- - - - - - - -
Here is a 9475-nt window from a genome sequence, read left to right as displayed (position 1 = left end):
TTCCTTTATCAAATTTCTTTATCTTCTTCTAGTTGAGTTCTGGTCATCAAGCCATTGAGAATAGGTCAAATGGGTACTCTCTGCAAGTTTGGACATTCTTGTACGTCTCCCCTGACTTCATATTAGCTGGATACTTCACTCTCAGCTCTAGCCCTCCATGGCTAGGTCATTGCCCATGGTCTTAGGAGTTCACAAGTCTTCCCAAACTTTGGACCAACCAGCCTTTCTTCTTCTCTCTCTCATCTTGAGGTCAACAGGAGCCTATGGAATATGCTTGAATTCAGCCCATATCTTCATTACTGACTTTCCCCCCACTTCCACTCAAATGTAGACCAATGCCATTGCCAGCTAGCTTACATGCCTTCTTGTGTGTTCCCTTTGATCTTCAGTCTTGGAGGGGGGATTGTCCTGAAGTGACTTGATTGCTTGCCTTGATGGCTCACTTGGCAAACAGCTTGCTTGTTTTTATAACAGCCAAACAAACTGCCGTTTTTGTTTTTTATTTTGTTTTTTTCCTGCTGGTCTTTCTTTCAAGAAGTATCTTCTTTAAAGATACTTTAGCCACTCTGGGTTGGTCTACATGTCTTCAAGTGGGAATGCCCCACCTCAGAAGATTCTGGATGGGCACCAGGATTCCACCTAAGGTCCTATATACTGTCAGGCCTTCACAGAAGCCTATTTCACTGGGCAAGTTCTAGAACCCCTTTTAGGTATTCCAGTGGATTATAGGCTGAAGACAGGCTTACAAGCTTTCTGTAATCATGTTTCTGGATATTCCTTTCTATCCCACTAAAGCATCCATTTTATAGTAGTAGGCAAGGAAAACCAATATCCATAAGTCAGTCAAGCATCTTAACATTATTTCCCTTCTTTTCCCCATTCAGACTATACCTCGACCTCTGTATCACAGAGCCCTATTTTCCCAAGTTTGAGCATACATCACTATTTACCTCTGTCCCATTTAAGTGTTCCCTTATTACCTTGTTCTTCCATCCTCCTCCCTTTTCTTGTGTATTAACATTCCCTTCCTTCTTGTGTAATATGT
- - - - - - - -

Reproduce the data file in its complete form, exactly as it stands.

Here is a 9475-nt window from a genome sequence, read left to right as displayed (position 1 = left end):
TTCCTTTATCAAATTTCTTTATCTTCTTCTAGTTGAGTTCTGGTCATCAAGCCATTGAGAATAGGTCAAATGGGTACTCTCTGCAAGTTTGGACATTCTTGTACGTCTCCCCTGACTTCATATTAGCTGGATACTTCACTCTCAGCTCTAGCCCTCCATGGCTAGGTCATTGCCCATGGTCTTAGGAGTTCACAAGTCTTCCCAAACTTTGGACCAACCAGCCTTTCTTCTTCTCTCTCTCATCTTGAGGTCAACAGGAGCCTATGGAATATGCTTGAATTCAGCCCATATCTTCATTACTGACTTTCCCCCCACTTCCACTCAAATGTAGACCAATGCCATTGCCAGCTAGCTTACATGCCTTCTTGTGTGTTCCCTTTGATCTTCAGTCTTGGAGGGGGGATTGTCCTGAAGTGACTTGATTGCTTGCCTTGATGGCTCACTTGGCAAACAGCTTGCTTGTTTTTATAACAGCCAAACAAACTGCCGTTTTTGTTTTTTATTTTGTTTTTTTCCTGCTGGTCTTTCTTTCAAGAAGTATCTTCTTTAAAGATACTTTAGCCACTCTGGGTTGGTCTACATGTCTTCAAGTGGGAATGCCCCACCTCAGAAGATTCTGGATGGGCACCAGGATTCCACCTAAGGTCCTATATACTGTCAGGCCTTCACAGAAGCCTATTTCACTGGGCAAGTTCTAGAACCCCTTTTAGGTATTCCAGTGGATTATAGGCTGAAGACAGGCTTACAAGCTTTCTGTAATCATGTTTCTGGATATTCCTTTCTATCCCACTAAAGCATCCATTTTATAGTAGTAGGCAAGGAAAACCAATATCCATAAGTCAGTCAAGCATCTTAACATTATTTCCCTTCTTTTCCCCATTCAGACTATACCTCGACCTCTGTATCACAGAGCCCTATTTTCCCAAGTTTGAGCATACATCACTATTTACCTCTGTCCCATTTAAGTGTTCCCTTATTACCTTGTTCTTCCATCCTCCTCCCTTTTCTTGTGTATTAACATTCCCTTCCTTCTTGTGTAATATGT